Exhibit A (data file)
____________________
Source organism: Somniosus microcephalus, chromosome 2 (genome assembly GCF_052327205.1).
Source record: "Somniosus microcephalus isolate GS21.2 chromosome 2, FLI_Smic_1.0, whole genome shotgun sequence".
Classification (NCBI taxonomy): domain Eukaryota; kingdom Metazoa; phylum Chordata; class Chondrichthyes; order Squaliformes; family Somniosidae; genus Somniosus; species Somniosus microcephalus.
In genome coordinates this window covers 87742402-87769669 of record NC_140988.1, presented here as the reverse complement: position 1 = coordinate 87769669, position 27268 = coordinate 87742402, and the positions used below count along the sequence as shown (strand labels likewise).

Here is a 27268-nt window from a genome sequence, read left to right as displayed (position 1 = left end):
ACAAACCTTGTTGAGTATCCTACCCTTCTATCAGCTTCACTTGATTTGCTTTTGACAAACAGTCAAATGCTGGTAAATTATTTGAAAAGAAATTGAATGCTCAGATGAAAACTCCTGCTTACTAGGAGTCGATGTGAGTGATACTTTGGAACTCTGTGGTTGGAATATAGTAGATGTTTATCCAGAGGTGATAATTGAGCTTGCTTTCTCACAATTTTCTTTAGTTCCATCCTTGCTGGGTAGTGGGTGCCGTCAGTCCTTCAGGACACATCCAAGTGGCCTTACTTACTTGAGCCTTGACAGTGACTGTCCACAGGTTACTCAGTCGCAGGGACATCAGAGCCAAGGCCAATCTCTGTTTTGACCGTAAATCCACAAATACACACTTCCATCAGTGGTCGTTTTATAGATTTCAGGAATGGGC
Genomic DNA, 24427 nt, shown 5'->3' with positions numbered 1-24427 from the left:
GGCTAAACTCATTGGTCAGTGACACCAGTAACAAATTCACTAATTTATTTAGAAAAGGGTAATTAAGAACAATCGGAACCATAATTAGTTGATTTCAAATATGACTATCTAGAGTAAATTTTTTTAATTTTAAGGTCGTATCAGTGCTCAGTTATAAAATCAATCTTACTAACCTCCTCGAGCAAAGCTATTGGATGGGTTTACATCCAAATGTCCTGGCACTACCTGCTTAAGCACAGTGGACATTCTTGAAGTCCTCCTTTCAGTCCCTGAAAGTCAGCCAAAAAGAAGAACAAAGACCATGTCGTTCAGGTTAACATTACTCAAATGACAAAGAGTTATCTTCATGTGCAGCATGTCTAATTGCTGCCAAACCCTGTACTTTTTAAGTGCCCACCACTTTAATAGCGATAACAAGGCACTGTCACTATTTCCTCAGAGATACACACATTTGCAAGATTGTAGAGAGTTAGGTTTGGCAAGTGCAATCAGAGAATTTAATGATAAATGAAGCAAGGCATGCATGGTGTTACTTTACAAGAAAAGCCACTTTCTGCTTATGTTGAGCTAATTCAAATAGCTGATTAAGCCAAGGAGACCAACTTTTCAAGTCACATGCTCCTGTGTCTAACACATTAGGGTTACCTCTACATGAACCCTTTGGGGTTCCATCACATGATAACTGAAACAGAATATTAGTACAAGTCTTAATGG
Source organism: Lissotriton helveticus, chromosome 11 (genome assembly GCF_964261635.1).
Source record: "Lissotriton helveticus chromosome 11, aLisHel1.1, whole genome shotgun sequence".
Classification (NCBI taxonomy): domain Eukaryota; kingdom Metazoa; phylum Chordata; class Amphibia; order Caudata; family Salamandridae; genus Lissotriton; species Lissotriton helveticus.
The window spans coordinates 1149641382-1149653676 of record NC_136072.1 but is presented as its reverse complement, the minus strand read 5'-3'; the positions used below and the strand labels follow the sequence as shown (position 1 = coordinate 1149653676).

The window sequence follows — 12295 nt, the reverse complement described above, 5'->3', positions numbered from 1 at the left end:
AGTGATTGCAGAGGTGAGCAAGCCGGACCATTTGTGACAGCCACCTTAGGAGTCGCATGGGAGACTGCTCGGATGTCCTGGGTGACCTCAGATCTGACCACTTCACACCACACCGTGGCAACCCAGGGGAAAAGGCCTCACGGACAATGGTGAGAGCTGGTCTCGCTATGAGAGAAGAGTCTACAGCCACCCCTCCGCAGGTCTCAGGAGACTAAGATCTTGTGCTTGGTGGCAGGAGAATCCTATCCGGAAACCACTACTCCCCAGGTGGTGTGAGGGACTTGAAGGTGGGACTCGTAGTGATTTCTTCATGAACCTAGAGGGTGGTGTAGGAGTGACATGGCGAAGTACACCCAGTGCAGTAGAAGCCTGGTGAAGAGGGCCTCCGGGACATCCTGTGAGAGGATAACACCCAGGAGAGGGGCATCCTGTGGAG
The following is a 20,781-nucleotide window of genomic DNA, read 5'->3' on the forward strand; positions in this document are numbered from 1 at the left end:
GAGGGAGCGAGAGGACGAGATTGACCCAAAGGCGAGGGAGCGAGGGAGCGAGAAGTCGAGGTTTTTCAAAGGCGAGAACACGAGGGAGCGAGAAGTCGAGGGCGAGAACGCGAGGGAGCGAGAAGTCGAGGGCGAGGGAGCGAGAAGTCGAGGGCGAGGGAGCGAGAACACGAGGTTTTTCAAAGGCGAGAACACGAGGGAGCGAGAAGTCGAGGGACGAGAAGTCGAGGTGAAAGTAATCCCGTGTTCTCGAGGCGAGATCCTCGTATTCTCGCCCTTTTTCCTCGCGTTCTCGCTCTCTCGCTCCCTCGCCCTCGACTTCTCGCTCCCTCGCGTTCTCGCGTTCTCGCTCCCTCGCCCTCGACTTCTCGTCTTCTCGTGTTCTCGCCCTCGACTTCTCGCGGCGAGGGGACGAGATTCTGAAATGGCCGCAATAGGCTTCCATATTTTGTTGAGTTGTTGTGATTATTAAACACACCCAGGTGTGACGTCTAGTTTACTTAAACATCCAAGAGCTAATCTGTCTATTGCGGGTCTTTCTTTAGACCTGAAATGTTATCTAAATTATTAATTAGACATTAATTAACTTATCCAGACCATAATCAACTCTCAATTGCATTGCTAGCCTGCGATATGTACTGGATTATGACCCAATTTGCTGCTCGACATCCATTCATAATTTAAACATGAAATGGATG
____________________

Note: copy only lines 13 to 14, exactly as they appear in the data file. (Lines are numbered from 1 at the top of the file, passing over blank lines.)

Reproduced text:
The window sequence follows — 12295 nt, the reverse complement described above, 5'->3', positions numbered from 1 at the left end:
AGTGATTGCAGAGGTGAGCAAGCCGGACCATTTGTGACAGCCACCTTAGGAGTCGCATGGGAGACTGCTCGGATGTCCTGGGTGACCTCAGATCTGACCACTTCACACCACACCGTGGCAACCCAGGGGAAAAGGCCTCACGGACAATGGTGAGAGCTGGTCTCGCTATGAGAGAAGAGTCTACAGCCACCCCTCCGCAGGTCTCAGGAGACTAAGATCTTGTGCTTGGTGGCAGGAGAATCCTATCCGGAAACCACTACTCCCCAGGTGGTGTGAGGGACTTGAAGGTGGGACTCGTAGTGATTTCTTCATGAACCTAGAGGGTGGTGTAGGAGTGACATGGCGAAGTACACCCAGTGCAGTAGAAGCCTGGTGAAGAGGGCCTCCGGGACATCCTGTGAGAGGATAACACCCAGGAGAGGGGCATCCTGTGGAG